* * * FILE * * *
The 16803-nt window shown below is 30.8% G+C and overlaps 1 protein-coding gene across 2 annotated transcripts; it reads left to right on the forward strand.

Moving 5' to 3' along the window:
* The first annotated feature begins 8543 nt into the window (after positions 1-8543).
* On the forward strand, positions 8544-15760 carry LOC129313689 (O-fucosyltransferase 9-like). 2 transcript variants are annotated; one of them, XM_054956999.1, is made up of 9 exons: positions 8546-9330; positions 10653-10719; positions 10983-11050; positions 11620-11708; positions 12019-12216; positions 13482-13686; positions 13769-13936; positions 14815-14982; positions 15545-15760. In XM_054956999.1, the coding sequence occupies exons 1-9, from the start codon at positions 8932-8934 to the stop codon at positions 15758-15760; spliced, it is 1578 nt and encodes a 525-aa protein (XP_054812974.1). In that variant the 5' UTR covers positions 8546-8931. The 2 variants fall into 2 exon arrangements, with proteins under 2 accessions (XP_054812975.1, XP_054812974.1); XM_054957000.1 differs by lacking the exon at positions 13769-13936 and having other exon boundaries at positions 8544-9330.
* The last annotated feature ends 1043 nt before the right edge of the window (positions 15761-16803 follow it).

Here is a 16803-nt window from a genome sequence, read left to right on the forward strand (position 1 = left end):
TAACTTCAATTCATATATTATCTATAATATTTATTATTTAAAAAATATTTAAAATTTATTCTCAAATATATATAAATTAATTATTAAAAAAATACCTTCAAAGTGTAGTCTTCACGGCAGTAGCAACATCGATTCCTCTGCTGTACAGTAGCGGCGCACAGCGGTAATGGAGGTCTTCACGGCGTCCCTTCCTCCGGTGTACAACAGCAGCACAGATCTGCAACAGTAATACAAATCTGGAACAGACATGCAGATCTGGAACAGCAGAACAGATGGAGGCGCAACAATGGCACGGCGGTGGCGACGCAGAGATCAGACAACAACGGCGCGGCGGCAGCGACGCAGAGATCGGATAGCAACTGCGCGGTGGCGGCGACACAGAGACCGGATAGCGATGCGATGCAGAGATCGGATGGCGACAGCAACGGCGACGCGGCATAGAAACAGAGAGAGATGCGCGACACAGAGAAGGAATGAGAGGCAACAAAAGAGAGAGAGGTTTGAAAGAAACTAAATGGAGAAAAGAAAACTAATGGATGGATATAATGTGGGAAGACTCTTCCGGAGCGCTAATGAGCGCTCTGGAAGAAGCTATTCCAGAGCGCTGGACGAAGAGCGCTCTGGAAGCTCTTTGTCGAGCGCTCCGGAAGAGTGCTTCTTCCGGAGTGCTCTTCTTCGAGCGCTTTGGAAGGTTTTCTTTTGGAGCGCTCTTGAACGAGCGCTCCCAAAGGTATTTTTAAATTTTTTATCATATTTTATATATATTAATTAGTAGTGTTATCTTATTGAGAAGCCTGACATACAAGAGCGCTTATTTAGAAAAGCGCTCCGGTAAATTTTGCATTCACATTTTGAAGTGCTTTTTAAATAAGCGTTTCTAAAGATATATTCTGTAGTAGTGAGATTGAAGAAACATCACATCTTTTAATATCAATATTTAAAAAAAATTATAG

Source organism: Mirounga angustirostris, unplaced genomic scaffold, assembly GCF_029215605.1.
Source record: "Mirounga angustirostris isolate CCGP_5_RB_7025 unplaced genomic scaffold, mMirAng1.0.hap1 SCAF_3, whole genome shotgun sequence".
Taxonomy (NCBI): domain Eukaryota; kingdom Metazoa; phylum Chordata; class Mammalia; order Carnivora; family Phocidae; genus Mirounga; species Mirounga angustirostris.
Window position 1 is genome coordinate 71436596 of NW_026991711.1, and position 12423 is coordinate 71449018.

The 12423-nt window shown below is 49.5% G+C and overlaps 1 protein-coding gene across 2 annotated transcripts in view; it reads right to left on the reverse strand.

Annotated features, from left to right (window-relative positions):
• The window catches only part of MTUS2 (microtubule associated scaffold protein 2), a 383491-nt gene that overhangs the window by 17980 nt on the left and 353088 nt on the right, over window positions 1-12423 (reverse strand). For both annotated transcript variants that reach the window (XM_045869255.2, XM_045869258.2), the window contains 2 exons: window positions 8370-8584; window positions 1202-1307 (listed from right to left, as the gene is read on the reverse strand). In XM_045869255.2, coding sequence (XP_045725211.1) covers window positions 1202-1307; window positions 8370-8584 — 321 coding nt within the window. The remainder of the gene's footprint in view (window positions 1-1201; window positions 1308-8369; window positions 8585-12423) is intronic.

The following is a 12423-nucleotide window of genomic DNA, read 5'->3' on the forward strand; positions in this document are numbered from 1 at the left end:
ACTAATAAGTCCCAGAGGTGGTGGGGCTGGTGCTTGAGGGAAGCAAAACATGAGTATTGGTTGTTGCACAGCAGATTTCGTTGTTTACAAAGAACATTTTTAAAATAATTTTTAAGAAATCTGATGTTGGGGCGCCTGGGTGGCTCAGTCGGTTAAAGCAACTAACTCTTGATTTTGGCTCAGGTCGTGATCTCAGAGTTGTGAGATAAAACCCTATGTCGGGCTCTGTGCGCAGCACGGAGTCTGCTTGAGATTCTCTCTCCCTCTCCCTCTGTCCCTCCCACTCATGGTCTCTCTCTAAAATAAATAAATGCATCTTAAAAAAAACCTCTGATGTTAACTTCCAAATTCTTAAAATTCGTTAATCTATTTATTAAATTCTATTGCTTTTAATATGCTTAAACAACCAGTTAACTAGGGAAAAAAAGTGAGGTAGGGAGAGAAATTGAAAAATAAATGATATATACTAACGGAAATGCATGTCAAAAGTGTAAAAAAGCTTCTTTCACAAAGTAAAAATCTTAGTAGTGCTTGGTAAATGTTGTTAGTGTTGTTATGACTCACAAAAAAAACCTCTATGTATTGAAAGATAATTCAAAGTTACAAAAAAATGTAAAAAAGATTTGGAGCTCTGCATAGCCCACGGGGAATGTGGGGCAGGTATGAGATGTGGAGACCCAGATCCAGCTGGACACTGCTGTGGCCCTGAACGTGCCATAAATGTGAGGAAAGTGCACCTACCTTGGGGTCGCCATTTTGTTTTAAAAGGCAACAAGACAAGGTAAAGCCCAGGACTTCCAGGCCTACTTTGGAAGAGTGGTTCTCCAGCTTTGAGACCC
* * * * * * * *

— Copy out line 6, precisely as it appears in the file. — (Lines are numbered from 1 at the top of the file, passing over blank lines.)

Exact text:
Here is a 16803-nt window from a genome sequence, read left to right on the forward strand (position 1 = left end):